Today is Rare Disease Day – a day that acknowledges and celebrates the estimated 300 million (!!!) people with rare diseases. SMA is one of those diseases, so I’m one of those 300 million.
Growing up, having SMA really did feel rare. I never felt totally alone, because my sister also has SMA, so I always had someone to talk to and share my experiences with. But outside of her, I only knew a few other people with SMA, and I wasn’t really close to them at all. It can be strange growing up with a rare disease. In some ways, it’s totally normal – it’s the only life that I’ve ever known, and so it doesn’t feel odd or weird to me, it just is. But in other ways – it’s not like I didn’t know that I was different!
But SMA also felt rare medically. For the vast majority of my life, there was no treatment for SMA. You could kind of treat the symptoms, or the side effects – breathing equipment to help my lungs, physical therapy to stretch my muscles, spinal fusion surgery in middle school to fix my worsening scoliosis – but nothing actually treated SMA itself. And because SMA is progressive, it meant that over time, I’d lose more and more strength and abilities. It always happened slowly and gradually – so much so that I wouldn’t often even notice what I had lost until years later. It was an afterthought in the back of my mind, like – oh, huh, I guess I did use to be able to raise my arm above my head – but with no memory of when, precisely, that had changed. Just this constant looming specter over my life. I didn’t think about it often, but it was always there.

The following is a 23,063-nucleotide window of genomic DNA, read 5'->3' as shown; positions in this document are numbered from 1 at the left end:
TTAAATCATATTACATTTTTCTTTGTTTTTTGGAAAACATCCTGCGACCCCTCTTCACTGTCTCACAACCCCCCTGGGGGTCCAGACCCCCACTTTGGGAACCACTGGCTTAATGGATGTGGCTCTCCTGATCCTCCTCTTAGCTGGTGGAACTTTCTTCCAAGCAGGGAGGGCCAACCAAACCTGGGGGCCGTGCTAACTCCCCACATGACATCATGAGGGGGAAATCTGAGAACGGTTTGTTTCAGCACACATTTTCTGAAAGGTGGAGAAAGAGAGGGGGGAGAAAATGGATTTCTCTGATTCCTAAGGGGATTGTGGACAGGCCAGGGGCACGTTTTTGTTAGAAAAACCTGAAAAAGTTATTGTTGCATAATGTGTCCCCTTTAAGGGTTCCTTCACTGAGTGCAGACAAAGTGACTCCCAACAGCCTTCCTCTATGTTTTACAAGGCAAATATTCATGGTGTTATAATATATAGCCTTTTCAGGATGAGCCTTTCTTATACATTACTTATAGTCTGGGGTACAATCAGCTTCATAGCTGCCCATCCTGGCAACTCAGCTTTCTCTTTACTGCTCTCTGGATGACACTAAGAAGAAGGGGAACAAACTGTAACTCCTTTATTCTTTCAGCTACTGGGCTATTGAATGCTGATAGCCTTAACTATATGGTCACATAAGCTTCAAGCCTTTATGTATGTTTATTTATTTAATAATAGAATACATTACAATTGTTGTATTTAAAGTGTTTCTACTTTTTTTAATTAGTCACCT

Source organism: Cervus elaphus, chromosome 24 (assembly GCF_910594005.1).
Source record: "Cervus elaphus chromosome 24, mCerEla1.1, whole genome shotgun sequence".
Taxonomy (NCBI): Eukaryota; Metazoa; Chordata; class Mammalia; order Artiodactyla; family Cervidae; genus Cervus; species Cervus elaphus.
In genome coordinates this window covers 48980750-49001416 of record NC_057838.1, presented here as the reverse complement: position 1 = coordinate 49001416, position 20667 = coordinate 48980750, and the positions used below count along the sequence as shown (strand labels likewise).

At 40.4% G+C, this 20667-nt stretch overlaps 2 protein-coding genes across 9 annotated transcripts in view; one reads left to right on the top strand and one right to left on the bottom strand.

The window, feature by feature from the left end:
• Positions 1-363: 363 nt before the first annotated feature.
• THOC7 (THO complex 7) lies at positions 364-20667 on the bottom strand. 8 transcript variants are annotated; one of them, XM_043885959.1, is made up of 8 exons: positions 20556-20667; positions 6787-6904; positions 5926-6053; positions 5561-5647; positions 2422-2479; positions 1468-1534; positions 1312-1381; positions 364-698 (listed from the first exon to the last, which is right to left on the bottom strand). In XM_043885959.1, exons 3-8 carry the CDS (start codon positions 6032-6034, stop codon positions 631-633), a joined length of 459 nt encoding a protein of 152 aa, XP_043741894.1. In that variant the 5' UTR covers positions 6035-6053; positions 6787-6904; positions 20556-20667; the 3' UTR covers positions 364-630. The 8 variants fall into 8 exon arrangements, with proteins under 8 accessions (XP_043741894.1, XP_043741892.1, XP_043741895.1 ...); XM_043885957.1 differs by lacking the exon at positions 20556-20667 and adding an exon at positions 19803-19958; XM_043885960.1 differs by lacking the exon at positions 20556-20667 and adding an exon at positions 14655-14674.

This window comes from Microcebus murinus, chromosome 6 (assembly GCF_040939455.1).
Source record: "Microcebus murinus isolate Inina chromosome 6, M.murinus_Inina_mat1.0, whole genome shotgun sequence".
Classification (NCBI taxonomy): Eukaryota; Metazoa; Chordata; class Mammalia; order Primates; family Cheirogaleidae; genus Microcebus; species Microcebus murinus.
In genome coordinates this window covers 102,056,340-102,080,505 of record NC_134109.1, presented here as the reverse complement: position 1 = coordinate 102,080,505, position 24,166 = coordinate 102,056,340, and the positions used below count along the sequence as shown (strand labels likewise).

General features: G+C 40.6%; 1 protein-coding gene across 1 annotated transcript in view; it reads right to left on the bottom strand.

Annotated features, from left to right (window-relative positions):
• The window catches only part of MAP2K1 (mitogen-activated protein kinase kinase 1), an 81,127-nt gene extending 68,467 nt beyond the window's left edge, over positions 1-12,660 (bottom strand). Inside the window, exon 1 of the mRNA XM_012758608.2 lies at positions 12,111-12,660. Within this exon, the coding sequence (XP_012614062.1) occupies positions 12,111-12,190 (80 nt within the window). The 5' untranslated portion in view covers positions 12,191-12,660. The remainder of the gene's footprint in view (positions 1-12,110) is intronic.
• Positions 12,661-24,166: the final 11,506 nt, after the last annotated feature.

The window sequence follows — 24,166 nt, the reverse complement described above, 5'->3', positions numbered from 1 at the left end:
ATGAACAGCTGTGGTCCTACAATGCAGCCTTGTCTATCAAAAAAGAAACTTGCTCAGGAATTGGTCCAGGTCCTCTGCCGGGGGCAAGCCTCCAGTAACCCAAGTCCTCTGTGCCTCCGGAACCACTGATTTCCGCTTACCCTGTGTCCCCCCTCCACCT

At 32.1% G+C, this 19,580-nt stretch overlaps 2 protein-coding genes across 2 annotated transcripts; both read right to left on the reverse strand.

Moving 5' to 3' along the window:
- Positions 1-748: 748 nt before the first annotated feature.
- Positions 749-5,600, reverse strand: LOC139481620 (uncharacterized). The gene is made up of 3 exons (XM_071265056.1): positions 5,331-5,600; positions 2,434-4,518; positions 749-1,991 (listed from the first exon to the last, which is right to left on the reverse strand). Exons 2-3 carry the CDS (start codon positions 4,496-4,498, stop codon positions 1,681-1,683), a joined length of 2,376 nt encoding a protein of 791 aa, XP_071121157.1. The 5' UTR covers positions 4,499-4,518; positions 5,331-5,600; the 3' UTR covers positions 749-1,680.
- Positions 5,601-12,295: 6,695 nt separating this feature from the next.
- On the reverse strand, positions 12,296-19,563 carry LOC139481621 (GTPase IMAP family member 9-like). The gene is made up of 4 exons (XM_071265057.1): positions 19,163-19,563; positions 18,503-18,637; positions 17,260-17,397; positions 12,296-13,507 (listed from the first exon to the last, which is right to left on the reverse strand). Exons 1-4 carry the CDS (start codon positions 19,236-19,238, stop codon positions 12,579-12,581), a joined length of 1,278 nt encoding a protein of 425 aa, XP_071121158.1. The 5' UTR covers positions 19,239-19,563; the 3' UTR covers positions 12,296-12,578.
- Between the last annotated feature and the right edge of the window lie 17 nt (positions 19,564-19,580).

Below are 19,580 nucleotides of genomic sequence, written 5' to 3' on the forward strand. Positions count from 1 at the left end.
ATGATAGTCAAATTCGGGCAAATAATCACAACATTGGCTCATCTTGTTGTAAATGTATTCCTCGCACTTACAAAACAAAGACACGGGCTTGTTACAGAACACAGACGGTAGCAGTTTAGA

In the last few years, though, things have changed for me. The first thing to happen was that I found an incredible SMA community online. From people I now call friends to people I admire from afar, finding that community has been SO important to me. It’s not even about having a place to go to for advice (although that’s nice, too) – but being able to talk to other people who have the same shared experiences, and not needing to explain or teach, is just such a relief. Finding people like Alyssa, like Heather, like Shane Burcaw, like Alice Wong… it was life-changing.
Medically, things have changed majorly, too! We went from having zero treatment for SMA to having three FDA-approved options! I started taking Evrysdi in April last year, and it was such a milestone for me. There’s no guarantee I’ll get back strength that I’ve already lost, but knowing that I don’t have to worry about when I’ll stop being able to feed myself, or have a sip of my coffee, or drive my wheelchair? That’s so, hugely important to me that it’s almost impossible to put into words. Starting Evrysdi has been life-changing, too.
I’m happy to celebrate Rare Disease Day, but also to celebrate the fact that because of the community I’ve found, I don’t feel rare anymore. And I hope that everyone else celebrating Rare Disease day today gets to experience that, too.